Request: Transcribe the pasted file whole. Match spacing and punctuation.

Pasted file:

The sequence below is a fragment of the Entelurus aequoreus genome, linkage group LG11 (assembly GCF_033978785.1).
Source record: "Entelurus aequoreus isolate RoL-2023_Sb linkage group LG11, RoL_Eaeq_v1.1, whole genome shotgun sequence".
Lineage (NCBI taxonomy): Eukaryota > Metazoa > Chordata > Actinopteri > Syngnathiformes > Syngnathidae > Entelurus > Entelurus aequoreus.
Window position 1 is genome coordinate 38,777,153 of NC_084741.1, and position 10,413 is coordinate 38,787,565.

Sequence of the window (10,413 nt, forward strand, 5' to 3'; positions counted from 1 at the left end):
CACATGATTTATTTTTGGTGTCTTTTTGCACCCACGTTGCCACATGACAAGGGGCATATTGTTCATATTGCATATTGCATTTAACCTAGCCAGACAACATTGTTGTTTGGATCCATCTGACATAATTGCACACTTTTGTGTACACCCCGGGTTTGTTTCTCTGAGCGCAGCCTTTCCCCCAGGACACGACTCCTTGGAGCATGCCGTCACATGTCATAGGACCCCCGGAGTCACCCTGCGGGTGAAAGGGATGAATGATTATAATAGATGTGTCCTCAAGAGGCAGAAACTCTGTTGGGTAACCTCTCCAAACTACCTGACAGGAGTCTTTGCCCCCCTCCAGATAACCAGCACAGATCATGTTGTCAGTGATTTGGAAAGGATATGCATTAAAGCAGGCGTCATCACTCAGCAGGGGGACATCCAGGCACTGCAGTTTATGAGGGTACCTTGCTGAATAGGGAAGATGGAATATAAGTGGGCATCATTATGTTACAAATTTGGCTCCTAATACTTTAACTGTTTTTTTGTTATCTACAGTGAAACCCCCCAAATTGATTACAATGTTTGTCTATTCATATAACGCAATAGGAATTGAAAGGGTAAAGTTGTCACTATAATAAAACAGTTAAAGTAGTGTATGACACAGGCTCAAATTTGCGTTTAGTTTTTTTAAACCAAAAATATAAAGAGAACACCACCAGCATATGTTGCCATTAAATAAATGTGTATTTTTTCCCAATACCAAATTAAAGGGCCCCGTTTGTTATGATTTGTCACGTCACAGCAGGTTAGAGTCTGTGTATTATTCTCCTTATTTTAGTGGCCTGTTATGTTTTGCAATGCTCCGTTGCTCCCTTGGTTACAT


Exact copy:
The sequence below is a fragment of the Entelurus aequoreus genome, linkage group LG11 (assembly GCF_033978785.1).
Source record: "Entelurus aequoreus isolate RoL-2023_Sb linkage group LG11, RoL_Eaeq_v1.1, whole genome shotgun sequence".
Lineage (NCBI taxonomy): Eukaryota > Metazoa > Chordata > Actinopteri > Syngnathiformes > Syngnathidae > Entelurus > Entelurus aequoreus.
Window position 1 is genome coordinate 38,777,153 of NC_084741.1, and position 10,413 is coordinate 38,787,565.

Sequence of the window (10,413 nt, forward strand, 5' to 3'; positions counted from 1 at the left end):
CACATGATTTATTTTTGGTGTCTTTTTGCACCCACGTTGCCACATGACAAGGGGCATATTGTTCATATTGCATATTGCATTTAACCTAGCCAGACAACATTGTTGTTTGGATCCATCTGACATAATTGCACACTTTTGTGTACACCCCGGGTTTGTTTCTCTGAGCGCAGCCTTTCCCCCAGGACACGACTCCTTGGAGCATGCCGTCACATGTCATAGGACCCCCGGAGTCACCCTGCGGGTGAAAGGGATGAATGATTATAATAGATGTGTCCTCAAGAGGCAGAAACTCTGTTGGGTAACCTCTCCAAACTACCTGACAGGAGTCTTTGCCCCCCTCCAGATAACCAGCACAGATCATGTTGTCAGTGATTTGGAAAGGATATGCATTAAAGCAGGCGTCATCACTCAGCAGGGGGACATCCAGGCACTGCAGTTTATGAGGGTACCTTGCTGAATAGGGAAGATGGAATATAAGTGGGCATCATTATGTTACAAATTTGGCTCCTAATACTTTAACTGTTTTTTTGTTATCTACAGTGAAACCCCCCAAATTGATTACAATGTTTGTCTATTCATATAACGCAATAGGAATTGAAAGGGTAAAGTTGTCACTATAATAAAACAGTTAAAGTAGTGTATGACACAGGCTCAAATTTGCGTTTAGTTTTTTTAAACCAAAAATATAAAGAGAACACCACCAGCATATGTTGCCATTAAATAAATGTGTATTTTTTCCCAATACCAAATTAAAGGGCCCCGTTTGTTATGATTTGTCACGTCACAGCAGGTTAGAGTCTGTGTATTATTCTCCTTATTTTAGTGGCCTGTTATGTTTTGCAATGCTCCGTTGCTCCCTTGGTTACAT